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Satellite tracking of gulls and genomic characterization of faecal bacteria reveals environmentally mediated acquisition and dispersal of antimicrobial-resistant Escherichia coli on the Kenai Peninsula, Alaska
US Geol Survey, AK 99508 USA.
Linköping University, Department of Clinical and Experimental Medicine, Division of Microbiology, Infection and Inflammation. Linköping University, Faculty of Medicine and Health Sciences. Kalmar Cty Council, Sweden.
Kalmar Cty Hosp, Sweden.
Kalmar Cty Hosp, Sweden.
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2019 (English)In: Molecular Ecology, ISSN 0962-1083, E-ISSN 1365-294X, Vol. 28, no 10, p. 2531-2545Article in journal (Refereed) Published
Abstract [en]

Gulls (Larus spp.) have frequently been reported to carry Escherichia coli exhibiting antimicrobial resistance (AMR E. coli); however, the pathways governing the acquisition and dispersal of such bacteria are not well described. We equipped 17 landfill-foraging gulls with satellite transmitters and collected gull faecal samples longitudinally from four locations on the Kenai Peninsula, Alaska to assess: (a) gull attendance and transitions between sites, (b) spatiotemporal prevalence of faecally shed AMR E. coli, and (c) genomic relatedness of AMR E. coli isolates among sites. We also sampled Pacific salmon (Oncorhynchus spp.) harvested as part of personal-use dipnet fisheries at two sites to assess potential contamination with AMR E. coli. Among our study sites, marked gulls most commonly occupied the lower Kenai River (61% of site locations) followed by the Soldotna landfill (11%), lower Kasilof River (5%) and upper Kenai River (amp;lt;1%). Gulls primarily moved between the Soldotna landfill and the lower Kenai River (94% of transitions among sites), which were also the two locations with the highest prevalence of AMR E. coli. There was relatively high spatial and temporal variability in AMR E. coli prevalence in gull faeces and there was no evidence of contamination on salmon harvested in personal-use fisheries. We identified E. coli sequence types and AMR genes of clinical importance, with some isolates possessing genes associated with resistance to as many as eight antibiotic classes. Our findings suggest that gulls acquire AMR E. coli at habitats with anthropogenic inputs and subsequent movements may represent pathways through which AMR is dispersed.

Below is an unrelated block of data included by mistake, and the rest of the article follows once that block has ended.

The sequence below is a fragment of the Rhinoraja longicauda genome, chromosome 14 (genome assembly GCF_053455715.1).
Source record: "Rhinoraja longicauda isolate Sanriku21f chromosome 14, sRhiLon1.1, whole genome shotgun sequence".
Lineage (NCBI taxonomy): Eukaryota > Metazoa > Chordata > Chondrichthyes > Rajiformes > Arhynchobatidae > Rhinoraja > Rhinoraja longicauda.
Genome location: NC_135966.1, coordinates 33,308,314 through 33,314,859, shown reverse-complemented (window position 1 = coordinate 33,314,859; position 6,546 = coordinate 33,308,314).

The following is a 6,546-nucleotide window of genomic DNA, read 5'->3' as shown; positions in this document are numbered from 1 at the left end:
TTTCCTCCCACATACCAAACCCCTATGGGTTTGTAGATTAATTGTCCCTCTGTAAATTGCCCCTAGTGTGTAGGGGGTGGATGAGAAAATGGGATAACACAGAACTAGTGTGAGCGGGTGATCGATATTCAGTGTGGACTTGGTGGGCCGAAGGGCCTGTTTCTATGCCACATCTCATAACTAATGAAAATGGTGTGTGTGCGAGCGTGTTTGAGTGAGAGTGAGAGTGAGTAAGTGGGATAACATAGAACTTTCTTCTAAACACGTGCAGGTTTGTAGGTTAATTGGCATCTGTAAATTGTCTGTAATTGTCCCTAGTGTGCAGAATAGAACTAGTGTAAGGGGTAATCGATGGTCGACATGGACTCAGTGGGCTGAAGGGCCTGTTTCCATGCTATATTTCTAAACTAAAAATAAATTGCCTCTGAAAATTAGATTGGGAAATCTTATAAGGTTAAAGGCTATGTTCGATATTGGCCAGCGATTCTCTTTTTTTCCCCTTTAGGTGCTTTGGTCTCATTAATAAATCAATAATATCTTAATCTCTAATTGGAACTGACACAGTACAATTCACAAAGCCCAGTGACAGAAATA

Place, publisher, year, edition, pages
WILEY , 2019. Vol. 28, no 10, p. 2531-2545
Keywords [en]
antimicrobial resistance; molecular epidemiology; satellite telemetry; whole genome sequencing; wildlife
National Category
Microbiology
Identifiers
URN: urn:nbn:se:liu:diva-158826DOI: 10.1111/mec.15101ISI: 000472237600008PubMedID: 30980689OAI: oai:DiVA.org:liu-158826DiVA, id: diva2:1337685
Note

Funding Agencies|U.S. Geological Survey through the Contaminants Program of the Environmental Health Mission Area

Available from: 2019-07-16 Created: 2019-07-16 Last updated: 2019-07-16

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Division of Microbiology, Infection and InflammationFaculty of Medicine and Health Sciences
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